Mathieu Desjardins, or Mat for short, started his Montreal-based foundry after the surprise success of his first typeface just three short years ago. Since then, Pangram Pangram has published a total of 17 typefaces, including several by designer Alex Slobzheninov. Unlike most foundries, Pangram Pangram allows users to download their fonts completely free… with the understanding that commercial projects require commercial licenses. Mat says the practice is based on trust, adding that the “foundry of the future” will prioritize designers over profits.
If you can remember a specific moment, when and why did you get interested in type design?
I do! As a graphic designer, I am constantly in contact with fonts. They are part of the designer’s landscape of tools. I play with them and rearrange them to fit my needs. Always adjusting; always tweaking. At some point in early 2015, a friend gave me a book about typefaces called Designing Type by Karen Cheng. Being a super hands-on and self-thought person, this book resonated with me. It’s less about theory and more about how the characters and their relationships with each other. I powered through the whole thing in a couple days and when I turned the last page I felt motivated enough to start designing my first typeface!
What’s the story behind your first published typeface?
The first font I designed, Pier Sans, I published for free on Behance (more on that later). Like I mentioned, after putting down the book I started my first font almost immediately. Got the right software and started playing with shapes, curves, and forms. I was more familiar with illustrator at the time, so I did all the letters in illustrator and then imported them back into the software and tweaked them. I got the hang of it pretty quickly.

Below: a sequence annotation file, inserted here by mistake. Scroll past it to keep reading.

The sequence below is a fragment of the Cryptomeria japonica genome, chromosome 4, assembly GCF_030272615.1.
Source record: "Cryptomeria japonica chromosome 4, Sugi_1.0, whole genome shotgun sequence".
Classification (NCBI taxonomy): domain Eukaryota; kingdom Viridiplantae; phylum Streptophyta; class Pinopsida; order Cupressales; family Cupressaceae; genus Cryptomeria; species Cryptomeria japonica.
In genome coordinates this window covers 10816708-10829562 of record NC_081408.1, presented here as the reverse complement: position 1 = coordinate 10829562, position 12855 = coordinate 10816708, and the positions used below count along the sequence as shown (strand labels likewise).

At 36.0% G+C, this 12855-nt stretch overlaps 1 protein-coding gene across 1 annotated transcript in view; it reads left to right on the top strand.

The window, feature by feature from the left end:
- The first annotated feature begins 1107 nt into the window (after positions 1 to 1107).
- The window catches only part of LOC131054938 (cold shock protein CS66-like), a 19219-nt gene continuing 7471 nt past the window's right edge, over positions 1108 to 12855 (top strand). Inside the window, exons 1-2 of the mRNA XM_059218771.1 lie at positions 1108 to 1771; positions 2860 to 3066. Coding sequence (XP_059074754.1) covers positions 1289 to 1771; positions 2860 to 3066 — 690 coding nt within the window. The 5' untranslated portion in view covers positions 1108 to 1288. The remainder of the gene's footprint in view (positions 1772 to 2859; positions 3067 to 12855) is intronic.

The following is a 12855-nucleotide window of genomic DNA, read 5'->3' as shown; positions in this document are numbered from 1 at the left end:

At the time of creation, Google Fonts was getting more and more attention and Montserrat was among the most popular fonts on there. Almost half of the designs I saw were using Montserrat, so I thought there was a trend or need there. The inspiration for the font came from this style of Grotesks; I wanted to create something that was useful yet unique. A font that could be compelling in titles and efficient in body text. For the case study and specimen, I decided to wrap the font in a nautical theme and call it “Pier Sans.” It gave context to the font and inspired people to use it in similar ways.
How did you decide to start your own type foundry, Pangram Pangram?
When I posted Pier Sans on Behance for free, it got a lot of traction. That gave me the motivation to design more fonts, but I needed a site to distribute them. The following year was all about that—creating the website and designing 2 more fonts (Stellar Sans and Charlevoix Pro). In the search for the right domain name for the site I came up with the name “Pangram,” but since pangram.com wasn’t available I just went with pangrampangram.com; hence, Pangram Pangram for the foundry name. I also started offering licenses for commercial usage.
At that point, I started to consider myself an official type foundry.
What is your process for creating a typeface?